Successful Management Of Diabetic Ketoacidosis In Pregnancy

Successful Management Of Diabetic Ketoacidosis In Pregnancy

(* Assistant Professor, **Registrar, *** Second Year Resident, **** Additional Professor Department of Obstetrics and Gynecology, Seth G.S. Medical College and K.E.M Hospital, Mumbai, India.) Diabetic ketoacidosis (DKA) is a complication seen in type 1 diabetes mellitus (DM) but can also occur in pregnancies complicated by type 2 DM or gestational diabetes mellitus (GDM). DKA is a medical emergency with high maternal and fetal mortality, and requires treatment in an intensive care setting. Prompt recognition and resuscitative therapy improves medical and obstetric outcomes. This report of DKA in a case of GDM provides insight into pathophysiology and successful management. Normal pregnancy is characterized by a state of decreased insulin sensitivity, accelerated lipolysis and ketogenesis.[1, 2, 3, 4] The concentration of serum ketones is estimated to be two to four times greater than in nonpregnant state.[1, 5] Despite these changes, the incidence of DKA in pregnant diabetics is only 1 to 3%.[2, 3] Fetal mortality rates of 30 to 90% in the past have now decreased to 9% due to improvements in neonatal and diabetic management.[2, 3] A 22 year old primigravida with 34+6 weeks of gestation was referred to our tertiary care center with giddiness, polyuria, polydipsia, candidial vagina discharge and deranged blood sugars (fasting blood glucose 280 mg/dl and post-meal value 410 mg/dl a few days back). She had stable vital signs, 34 weeks’ sized relaxed gravid uterus with cephalic presentation and normal fetal heart sounds. She had been diagnosed by her primary care obstetrician as GDM one month earlier and referred to us; however she did not report nor was she on any treatment. Recent sonography revealed oligohydramnios (amniotic fluid index 7 cm) but no fetal malformations. Continue reading >>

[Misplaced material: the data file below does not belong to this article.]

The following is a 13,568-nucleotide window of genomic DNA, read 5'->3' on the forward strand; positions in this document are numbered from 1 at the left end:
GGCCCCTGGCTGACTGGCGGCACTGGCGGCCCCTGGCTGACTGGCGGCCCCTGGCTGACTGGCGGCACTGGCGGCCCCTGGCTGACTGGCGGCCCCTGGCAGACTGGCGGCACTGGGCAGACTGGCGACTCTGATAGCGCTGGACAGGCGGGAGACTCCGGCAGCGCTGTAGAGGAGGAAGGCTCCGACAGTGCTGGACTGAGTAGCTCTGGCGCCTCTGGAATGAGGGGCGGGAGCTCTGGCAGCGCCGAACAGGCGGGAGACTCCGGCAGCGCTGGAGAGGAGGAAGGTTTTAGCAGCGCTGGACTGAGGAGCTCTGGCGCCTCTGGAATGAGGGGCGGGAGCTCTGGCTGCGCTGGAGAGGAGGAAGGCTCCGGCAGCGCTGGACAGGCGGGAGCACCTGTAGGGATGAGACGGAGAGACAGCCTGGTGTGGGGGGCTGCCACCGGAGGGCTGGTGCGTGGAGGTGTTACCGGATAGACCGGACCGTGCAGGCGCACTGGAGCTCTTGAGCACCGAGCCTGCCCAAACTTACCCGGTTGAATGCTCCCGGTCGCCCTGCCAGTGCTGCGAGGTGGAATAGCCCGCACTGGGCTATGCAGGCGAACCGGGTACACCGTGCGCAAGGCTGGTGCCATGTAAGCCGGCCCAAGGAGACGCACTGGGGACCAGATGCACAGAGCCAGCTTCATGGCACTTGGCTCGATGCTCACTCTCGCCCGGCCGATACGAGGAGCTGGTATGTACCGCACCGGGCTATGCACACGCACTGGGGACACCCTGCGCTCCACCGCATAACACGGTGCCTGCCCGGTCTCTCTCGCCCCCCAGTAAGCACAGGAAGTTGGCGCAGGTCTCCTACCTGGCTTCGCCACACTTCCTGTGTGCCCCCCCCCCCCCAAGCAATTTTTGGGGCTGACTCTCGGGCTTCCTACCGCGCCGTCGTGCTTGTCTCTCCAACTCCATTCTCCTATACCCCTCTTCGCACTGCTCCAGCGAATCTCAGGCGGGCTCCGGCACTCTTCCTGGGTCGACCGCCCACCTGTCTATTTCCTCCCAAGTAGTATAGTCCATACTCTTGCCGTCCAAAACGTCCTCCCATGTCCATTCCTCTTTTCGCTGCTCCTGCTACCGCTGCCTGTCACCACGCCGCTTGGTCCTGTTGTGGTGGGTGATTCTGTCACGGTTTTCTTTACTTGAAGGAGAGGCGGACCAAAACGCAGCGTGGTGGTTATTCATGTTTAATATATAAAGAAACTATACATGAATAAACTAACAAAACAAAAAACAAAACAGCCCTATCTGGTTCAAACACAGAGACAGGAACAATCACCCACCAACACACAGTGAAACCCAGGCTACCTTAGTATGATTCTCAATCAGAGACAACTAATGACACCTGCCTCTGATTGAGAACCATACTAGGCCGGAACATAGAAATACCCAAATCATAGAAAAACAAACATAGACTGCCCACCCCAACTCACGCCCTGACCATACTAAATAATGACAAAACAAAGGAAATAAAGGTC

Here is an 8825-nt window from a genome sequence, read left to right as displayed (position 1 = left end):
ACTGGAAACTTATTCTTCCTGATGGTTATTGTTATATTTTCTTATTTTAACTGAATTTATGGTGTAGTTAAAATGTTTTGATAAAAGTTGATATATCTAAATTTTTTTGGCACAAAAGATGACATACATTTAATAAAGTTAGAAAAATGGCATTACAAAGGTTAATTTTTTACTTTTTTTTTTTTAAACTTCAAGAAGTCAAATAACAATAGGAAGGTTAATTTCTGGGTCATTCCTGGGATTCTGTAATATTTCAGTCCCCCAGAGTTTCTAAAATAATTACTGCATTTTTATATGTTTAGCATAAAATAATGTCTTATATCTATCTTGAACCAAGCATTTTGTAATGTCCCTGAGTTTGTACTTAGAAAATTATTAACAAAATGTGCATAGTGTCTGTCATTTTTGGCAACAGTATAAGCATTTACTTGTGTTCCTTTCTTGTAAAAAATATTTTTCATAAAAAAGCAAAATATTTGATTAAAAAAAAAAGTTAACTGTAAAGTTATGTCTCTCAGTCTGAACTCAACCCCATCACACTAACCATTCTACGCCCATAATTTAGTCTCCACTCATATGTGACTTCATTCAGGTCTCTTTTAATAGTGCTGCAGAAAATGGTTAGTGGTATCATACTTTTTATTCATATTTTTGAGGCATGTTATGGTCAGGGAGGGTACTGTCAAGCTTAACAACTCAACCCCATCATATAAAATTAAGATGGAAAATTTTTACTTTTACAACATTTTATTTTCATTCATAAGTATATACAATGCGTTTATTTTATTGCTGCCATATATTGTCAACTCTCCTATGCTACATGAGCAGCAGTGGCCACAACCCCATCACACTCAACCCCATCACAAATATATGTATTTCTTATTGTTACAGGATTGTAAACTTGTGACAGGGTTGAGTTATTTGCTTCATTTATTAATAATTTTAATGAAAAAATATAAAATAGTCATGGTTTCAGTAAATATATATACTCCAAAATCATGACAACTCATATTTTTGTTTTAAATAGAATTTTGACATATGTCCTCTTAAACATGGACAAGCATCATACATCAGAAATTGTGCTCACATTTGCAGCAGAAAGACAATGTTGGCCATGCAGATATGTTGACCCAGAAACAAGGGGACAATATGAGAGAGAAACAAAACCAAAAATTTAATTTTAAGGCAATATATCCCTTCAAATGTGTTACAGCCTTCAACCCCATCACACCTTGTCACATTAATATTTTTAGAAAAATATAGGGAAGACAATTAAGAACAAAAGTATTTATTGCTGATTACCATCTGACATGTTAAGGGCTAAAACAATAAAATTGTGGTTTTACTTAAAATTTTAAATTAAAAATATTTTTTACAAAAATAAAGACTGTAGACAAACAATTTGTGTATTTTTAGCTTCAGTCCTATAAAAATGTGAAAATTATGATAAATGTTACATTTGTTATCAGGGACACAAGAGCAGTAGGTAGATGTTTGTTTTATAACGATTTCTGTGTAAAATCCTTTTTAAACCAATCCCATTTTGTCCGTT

Diabetes And Pregnancy

Diabetes And Pregnancy

Pregestational and Gestational Diabetes throughout the pregnancy Pregestational vs Gestational Diabetes Pregestational diabetes is diabetes that pre exists the pregnancy Gestational diabetes develops or is first discovered during the pregnancy. Changes in glucose metabolism during pregnancy Early in pregnancy there is an increased insulin secretion At the end of the first trimester most women have an increased glucose utilization and increased insulin secretion In the second and third trimesters there is a progressive increase in insulin resistance due to pregnancy hormones from the placenta. How do these changes effect preexisting diabetes? Insulin needs may be decreased in the first trimester due to these changes as well as the nausea and vomiting pregnant women experience. There will be an progressive increased need for insulin during the second and third trimester. Post partum needs will be decreased dramatically Preconception health and diabetes This is a concept in which a mother receives care before she becomes pregnant in order to achieve optimal results for her and her baby. Primary goal in diabetes is a HbA1c of less than 7% at pre conception. To continue on birth control until it is at that level. However, remember that it is recommended that ALL women receive preconception care. Additional preconception testing Pap CBC Serum creatinine Thyroid 24 hour urine Lipid panel Retinal exam Neurological exam Medication usage Insulin regimen Referral to diabetes educator Referral to dietician Maternal Consequences of preexisting diabetes Preeclampsia Bacterial infections Polyhydraminos Birth trauma from macrosomic infants Preterm labor Cesarean delivery Postpartum hemorrhage DKA A word about DKA and pregnancies DKA is seen in 5-10% of pregnancies complicated by diabet Continue reading >>

Diabetes In Pregnancy

Diabetes In Pregnancy